Violence and the Gendered Negotiation of Masculinity Among Young Black School Boys in South Africa

  • Deevia Bhana


By the time boys begin attending primary school in South Africa, they have already embarked on the lifelong process of acquiring and constructing their masculine identities. Masculine identities in school reach back in time into the family and, in turn, the social location of these families plays a major part in the early processes by which masculinities are formed. In South Africa, the context in which many black families function is one of poverty. Poverty and race correlate closely in South Africa with 61 percent of blacks being poor (May 2000). Three children in every five live in households characterized by unemployment, lack of access to water and electricity, crowded homes, and food insecurity. Although poverty does not cause aggression, it gives rise to conditions that make it more likely. Boys, black boys in particular, are vulnerable to violence, but at the same time, they learn that might is right. To understand the shape of school masculinities, we need to give due recognition to early life experiences of violence.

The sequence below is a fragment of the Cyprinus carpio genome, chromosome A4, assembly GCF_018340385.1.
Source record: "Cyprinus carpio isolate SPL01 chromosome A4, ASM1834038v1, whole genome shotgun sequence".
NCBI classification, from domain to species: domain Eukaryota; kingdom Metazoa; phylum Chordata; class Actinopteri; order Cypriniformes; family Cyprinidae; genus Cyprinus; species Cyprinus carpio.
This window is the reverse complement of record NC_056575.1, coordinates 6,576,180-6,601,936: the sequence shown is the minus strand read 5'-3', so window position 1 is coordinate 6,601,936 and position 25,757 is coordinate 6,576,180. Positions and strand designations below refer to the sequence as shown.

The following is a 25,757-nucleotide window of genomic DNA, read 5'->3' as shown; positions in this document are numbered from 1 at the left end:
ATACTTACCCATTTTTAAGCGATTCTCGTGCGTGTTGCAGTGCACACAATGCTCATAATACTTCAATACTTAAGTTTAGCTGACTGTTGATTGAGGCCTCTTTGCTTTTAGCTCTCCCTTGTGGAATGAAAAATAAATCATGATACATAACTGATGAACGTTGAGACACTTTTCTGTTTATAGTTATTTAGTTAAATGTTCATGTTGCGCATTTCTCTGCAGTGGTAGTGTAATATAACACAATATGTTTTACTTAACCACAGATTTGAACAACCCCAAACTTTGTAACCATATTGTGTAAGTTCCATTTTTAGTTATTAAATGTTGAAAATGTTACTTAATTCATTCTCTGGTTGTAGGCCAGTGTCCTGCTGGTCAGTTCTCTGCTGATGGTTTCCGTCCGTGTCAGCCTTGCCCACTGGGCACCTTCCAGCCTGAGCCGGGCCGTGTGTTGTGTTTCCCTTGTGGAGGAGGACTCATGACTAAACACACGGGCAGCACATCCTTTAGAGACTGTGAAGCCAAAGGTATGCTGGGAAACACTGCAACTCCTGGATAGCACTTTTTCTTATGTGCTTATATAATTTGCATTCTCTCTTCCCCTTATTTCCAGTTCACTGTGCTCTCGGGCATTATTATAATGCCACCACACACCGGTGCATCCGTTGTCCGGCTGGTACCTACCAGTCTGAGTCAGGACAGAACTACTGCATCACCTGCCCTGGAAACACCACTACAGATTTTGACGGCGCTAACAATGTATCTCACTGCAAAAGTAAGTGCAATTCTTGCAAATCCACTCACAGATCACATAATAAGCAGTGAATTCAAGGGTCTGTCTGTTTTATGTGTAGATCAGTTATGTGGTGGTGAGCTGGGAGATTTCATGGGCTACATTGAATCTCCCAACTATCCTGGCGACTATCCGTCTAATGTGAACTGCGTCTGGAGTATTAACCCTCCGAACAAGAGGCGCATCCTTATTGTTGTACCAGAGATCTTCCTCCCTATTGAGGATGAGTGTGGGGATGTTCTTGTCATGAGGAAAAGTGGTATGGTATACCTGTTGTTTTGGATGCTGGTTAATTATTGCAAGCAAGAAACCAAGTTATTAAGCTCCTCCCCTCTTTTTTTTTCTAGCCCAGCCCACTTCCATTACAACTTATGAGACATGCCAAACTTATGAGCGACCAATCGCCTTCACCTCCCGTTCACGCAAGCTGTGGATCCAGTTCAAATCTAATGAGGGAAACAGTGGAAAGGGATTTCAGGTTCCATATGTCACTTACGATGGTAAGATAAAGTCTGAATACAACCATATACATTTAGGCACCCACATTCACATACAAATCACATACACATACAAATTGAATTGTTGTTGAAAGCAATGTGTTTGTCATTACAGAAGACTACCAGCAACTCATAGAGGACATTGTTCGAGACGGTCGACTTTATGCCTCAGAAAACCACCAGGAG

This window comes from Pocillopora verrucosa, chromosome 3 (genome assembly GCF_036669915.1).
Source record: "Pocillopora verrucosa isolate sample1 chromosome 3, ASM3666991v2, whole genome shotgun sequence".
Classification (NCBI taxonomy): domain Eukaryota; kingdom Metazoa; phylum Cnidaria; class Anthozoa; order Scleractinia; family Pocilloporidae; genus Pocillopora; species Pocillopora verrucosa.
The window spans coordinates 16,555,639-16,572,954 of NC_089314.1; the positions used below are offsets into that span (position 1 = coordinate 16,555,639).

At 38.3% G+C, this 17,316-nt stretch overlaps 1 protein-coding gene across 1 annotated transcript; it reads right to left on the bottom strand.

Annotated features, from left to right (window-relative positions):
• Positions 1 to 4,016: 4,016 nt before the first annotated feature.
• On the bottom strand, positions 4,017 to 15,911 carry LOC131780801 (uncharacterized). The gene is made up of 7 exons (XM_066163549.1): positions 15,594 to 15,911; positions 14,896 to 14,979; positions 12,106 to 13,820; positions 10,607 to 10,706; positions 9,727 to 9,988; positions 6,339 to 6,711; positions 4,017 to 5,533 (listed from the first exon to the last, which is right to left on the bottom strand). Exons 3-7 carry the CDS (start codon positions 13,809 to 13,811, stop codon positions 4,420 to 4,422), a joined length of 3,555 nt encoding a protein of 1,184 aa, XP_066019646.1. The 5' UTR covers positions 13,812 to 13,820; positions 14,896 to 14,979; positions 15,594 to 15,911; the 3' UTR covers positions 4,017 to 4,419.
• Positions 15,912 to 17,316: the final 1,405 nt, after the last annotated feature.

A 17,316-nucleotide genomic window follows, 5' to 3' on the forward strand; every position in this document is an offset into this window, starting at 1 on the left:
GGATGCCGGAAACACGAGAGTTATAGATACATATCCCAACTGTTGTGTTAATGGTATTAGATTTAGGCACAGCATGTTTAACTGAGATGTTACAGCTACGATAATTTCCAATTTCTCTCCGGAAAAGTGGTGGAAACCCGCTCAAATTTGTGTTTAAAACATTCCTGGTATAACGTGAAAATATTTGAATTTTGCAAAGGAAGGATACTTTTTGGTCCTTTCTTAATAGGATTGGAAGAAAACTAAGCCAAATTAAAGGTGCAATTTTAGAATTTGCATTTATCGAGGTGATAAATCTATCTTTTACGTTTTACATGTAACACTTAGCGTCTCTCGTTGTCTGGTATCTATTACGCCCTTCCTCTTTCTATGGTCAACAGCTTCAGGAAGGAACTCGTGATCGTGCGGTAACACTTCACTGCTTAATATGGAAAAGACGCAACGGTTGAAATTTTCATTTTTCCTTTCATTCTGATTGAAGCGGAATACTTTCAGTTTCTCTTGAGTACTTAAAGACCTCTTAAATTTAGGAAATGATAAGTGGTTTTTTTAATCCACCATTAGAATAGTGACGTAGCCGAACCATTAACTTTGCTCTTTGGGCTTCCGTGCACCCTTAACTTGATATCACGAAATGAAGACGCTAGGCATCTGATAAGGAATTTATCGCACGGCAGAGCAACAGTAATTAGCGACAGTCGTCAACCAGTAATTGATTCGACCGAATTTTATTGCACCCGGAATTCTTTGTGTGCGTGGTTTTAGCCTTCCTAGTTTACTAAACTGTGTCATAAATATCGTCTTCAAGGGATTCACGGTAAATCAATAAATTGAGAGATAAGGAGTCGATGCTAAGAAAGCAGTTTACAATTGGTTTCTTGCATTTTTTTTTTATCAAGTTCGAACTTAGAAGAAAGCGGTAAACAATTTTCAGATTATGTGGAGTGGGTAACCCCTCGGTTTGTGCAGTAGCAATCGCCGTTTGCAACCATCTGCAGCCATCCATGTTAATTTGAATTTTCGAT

Food Insecurity Corporal Punishment Hegemonic Masculinity Masculine Identity Violent Masculinity 
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Copyright information

© Lahoucine Ouzgane and Robert Morrell 2005

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  • Deevia Bhana

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